C pulls away from Java among top programming languages

Microsoft-centric languages C#, Transact-SQL, and Visual Basic.Net see a boost, but last month's surge for Groovy now cited as a glitch

The C language widened its lead over Java in this month's Tiobe Programming Community Index, which gauges language popularity. But a surprising surge by the Groovy language last month is now being attributed to a bug that has been fixed.

Again ranked in the top spot, C had an 18.155 percent share in the Tiobe index, while Java, in second place, was at 16.521 percent, for a gap of 1.634 percentage points. Last month, the gap was 1.139 percentage points (17.246 percent for C versus 16.107 percent for Java), and C already had increased its lead in the October index, compared to September. Tiobe Managing Director Paul Janssen, who compiles the report, said he did not know why C has surged out to a larger lead.

Groovy, which turned up in the 18th spot last month, slid back down to a number 32 ranking. "After a long discussion with one of the Tiobe index readers, it turned out that the data that is produced by one of the Chinese sites that we track is interpreted incorrectly by our algorithms. So this was a bug," Janssen said. "After we had fixed this bug, Groovy lost much of its ratings." The ratings slip takes Groovy from a 0.658 percent rating last month to 0.393 percent this month.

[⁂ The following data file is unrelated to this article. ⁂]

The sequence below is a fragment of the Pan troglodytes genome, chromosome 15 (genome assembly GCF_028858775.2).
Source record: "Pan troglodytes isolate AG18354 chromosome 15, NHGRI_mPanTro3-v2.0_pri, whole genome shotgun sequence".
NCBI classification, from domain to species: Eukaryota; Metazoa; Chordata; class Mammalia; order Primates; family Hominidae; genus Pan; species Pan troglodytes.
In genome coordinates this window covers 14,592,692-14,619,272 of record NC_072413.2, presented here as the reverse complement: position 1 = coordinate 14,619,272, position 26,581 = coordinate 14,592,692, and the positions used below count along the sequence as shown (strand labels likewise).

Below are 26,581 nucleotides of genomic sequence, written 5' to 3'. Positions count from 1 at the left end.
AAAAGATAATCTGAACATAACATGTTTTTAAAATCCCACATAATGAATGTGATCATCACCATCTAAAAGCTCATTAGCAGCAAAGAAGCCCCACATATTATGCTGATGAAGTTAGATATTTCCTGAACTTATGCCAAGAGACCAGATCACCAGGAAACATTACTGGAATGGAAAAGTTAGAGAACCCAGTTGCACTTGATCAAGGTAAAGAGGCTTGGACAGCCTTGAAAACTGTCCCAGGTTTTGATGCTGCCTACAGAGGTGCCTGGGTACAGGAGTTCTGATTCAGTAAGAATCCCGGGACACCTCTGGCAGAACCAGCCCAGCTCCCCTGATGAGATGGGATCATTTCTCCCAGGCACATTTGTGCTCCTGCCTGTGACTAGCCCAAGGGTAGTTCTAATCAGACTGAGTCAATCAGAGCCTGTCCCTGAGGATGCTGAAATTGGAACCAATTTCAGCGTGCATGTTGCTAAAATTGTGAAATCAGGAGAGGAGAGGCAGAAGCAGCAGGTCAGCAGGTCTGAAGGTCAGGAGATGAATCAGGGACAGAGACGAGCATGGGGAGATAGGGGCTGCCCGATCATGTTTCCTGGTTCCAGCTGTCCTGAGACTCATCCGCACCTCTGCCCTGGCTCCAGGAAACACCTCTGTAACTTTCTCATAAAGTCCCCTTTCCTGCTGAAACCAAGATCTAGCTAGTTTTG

Tiobe also has witnessed improvements in popularity for Microsoft languages C#, Transact-SQL, and Visual Basic.Net. Janssen said this could be due to improved fortunes for the Microsoft Windows Phone platform, which is gaining in sales in European and emerging markets, according to one report published in April. JavaScript also is picking up steam, although it still gets only gets a 2.050 percent rating. "In my own opinion, JavaScript should do much better because every kind of Web development needs to make use of JavaScript nowadays," Janssen said. "So I expect JavaScript to grow further."

Tiobe bases its ratings on the number of skilled engineers, courses, and third-party vendors pertinent to each language, with the rating determined by assessing search engines like Google, Wikipedia, Yahoo, and Bing. "We run 'C programming' and 'Java programming' for 25 different search engines. This will return a number of hits per language per programming language. Per search engine, we can then calculate the market share for a programming language." Weighted averages are then factored in, gauging percentages of all hits for a language. Following C and Java in this month's index were Objective-C (9.406 percent), C++ (8.369 percent), C# (6.024 percent), PHP (5.379 percent), Visual Basic (4.396 percent), Python (3.110 percent), Transact-SQL (2.521 percent), and, in 10th place, JavaScript.

Another index this month, the PyPL Popularity of Programming Language index, cited improved fortunes for the Objective-C language, used to build applications for Apple's popular iOS devices. "The release of iOS 7 on September 18 has created a surge of interest in Objective-C and iOS tutorials," PyPL said.

PyPL gauges popularity by examining how often language tutorials are searched on in Google. Java ranks first in PyPL's index, with a 27 percent share, followed by PHP (13 percent), Python (10.3 percent), C# (10 percent), C++ (9.6 percent), C (8.6 percent), JavaScript (7.2 percent), Objective-C (6.6 percent), Visual Basic (3.3 percent), and Ruby (2.7 percent).

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